The critical juncture between two major projects

By Nasser Qindeel

If we were to recount history, we can safely say that the Israeli invasion of Lebanon was one link of  many other links forming the open-ended series of confrontations. At that time,  the US,  its multi-national forces and those of  France, Britain and Italy maintained sizeable military presence and sponsored the 17th of May Treaty. Back then, Saudi Arabia was also there. It sponsored the Casablanca Arab Summit meeting.

In response to all of this,  the February 6, 1984 uprising was staged, heralding thereby the known  process thateventually culminated in the liberation of Southern Lebanon in 2000.

The Liberation of the South was the pivotal juncture that heralded the defeat of the US project. Likewise was the Iraq war and its subsequent occupation which were meant to be used as a platform to subjugate Syria and Iran. That was another link in this long series of confrontations. Back then, the US was directly present on the ground to tame and perhaps penalize the forces of resistance. But once again the US project has failed to attain its  set objectives. Syria stood her grounds and so did Iraq. What is more significant is that Iraq  itselfbecame problematic for Washington.

The war on Syria, in as much as it was a war on the country herself, it was also a war between these two distinct projects, the outcome of which would decide Syria’s future alignment and stature.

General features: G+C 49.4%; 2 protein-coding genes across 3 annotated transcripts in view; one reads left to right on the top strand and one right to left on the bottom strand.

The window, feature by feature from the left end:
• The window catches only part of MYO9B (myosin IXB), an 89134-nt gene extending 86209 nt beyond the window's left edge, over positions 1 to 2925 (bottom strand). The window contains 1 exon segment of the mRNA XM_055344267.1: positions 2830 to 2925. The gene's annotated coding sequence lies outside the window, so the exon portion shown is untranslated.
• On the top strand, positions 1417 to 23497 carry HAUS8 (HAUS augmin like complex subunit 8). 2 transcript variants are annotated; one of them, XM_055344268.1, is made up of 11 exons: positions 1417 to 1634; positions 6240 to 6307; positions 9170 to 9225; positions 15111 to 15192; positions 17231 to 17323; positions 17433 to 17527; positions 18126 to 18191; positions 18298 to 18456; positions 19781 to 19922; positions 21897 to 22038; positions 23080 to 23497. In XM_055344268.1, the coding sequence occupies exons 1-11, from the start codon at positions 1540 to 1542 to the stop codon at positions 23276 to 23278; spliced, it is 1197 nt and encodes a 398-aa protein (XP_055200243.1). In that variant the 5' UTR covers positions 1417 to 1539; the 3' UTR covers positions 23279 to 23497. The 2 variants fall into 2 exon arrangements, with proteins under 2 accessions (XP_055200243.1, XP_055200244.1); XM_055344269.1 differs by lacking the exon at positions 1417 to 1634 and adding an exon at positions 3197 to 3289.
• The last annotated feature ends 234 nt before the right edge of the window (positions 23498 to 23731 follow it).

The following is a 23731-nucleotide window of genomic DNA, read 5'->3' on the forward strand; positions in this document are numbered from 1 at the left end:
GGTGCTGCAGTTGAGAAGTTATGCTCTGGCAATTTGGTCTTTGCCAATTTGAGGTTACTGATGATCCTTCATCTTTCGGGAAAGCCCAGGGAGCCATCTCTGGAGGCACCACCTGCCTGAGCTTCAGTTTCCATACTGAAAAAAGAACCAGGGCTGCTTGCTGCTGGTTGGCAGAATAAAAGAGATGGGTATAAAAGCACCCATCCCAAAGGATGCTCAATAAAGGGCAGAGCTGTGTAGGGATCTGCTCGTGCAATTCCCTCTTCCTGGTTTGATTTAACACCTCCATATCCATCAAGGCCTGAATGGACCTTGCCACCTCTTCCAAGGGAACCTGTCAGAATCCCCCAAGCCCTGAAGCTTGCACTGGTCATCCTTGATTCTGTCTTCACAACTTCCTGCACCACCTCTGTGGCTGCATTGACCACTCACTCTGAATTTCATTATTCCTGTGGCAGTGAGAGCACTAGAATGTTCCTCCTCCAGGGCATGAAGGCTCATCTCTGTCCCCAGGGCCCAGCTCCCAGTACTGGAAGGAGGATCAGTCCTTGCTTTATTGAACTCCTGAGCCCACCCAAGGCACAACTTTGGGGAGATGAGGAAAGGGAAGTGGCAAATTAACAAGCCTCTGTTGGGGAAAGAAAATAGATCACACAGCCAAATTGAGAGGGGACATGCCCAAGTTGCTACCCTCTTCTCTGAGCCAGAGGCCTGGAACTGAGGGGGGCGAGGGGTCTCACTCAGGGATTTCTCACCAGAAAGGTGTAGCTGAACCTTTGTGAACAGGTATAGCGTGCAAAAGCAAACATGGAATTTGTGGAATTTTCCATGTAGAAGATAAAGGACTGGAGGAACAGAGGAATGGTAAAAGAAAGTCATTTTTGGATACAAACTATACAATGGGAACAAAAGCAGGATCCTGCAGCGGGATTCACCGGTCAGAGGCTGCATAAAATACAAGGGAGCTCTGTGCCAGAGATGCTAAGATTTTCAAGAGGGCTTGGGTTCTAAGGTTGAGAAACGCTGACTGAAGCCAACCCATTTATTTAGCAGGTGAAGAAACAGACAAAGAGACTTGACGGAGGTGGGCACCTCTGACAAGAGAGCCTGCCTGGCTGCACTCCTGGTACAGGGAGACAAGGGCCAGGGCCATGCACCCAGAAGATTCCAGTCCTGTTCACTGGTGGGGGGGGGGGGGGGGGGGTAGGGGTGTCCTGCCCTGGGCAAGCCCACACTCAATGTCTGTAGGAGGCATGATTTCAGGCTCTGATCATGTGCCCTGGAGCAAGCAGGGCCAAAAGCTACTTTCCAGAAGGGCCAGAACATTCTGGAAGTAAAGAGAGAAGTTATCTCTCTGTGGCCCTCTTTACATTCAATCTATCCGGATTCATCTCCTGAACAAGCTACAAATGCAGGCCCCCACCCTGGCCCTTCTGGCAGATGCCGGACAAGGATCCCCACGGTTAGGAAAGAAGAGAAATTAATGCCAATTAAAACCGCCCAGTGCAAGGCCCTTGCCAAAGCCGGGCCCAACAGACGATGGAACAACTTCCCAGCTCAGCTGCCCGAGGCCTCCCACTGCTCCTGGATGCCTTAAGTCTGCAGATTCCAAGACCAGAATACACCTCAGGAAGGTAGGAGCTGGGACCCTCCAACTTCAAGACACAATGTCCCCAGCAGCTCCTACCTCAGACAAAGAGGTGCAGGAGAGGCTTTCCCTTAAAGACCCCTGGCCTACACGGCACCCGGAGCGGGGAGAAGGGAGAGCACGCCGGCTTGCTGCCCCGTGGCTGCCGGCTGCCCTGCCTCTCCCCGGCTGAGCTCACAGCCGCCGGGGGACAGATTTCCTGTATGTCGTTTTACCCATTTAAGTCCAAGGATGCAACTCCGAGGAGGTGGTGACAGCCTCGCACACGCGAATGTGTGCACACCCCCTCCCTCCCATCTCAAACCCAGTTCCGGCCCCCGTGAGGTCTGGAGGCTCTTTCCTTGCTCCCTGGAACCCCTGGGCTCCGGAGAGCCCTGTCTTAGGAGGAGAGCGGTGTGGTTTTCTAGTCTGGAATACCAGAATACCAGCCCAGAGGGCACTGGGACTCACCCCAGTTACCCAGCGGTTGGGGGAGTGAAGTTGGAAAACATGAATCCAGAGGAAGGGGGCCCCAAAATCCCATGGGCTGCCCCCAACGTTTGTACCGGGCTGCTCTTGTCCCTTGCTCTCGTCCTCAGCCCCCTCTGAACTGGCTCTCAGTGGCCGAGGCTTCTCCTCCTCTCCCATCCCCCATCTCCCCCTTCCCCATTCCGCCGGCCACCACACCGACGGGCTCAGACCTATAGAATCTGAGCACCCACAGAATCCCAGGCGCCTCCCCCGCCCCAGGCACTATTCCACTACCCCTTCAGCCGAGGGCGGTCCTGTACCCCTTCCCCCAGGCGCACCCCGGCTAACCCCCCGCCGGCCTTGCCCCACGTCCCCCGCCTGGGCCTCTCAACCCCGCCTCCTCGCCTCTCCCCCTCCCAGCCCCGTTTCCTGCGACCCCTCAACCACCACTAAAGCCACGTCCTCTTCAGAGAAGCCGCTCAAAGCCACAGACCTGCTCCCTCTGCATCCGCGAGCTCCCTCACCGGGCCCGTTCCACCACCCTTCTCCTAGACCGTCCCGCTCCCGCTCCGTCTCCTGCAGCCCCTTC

But lo and behold, the war is charting a constant path setting an irreversible course for the subsequent developments: Syria will surely recover from this plight and will restore well-being.

The Syrian state will resurrect in a better shape and will gain further vigor. And Syria would be more faithful to her self-chosen principles and options. Syria would surely continue to uphold her  position within  the axis of resistance. This applies also to the war on Yemen. This war is one between two conflicting projects. From the first day of the war, the Foreign Minister of the Saudi-backed governing body said that “Israel” might rest assured that al-Hudaidah’s missiles threatening the security of the Israeli Eilat Sea-port would be destroyed. Unlike his expectations, these missiles are now a tool of deterrence threatening the Saudi capital.

The next few days into this confrontation might be decisive. Washington is obviously no longer interested in carrying out its threats nor in turning the table. It is looking instead for a face-saving exit by  busying herself with the North Korean Nuclear file. And while  Israel and Saudi Arabia are plunged in a state of fear and anxiety, Syria and Iran are bracing to meet the foreseeable optimal expectations with a great sense of self-confidence and assuredness.

In June and beyond, things would get clearer and one would  know who is really strong and who is weak. The resistance project  would  surely know how to save and preserve the trove of victories it has accumulated over the past  four decades, because they are substantive signs of the balance of powers. To be saved, these signs should not be bombastically boasted, but rather should be kept in careful care.

Translated from Arabic by Syrianfacts



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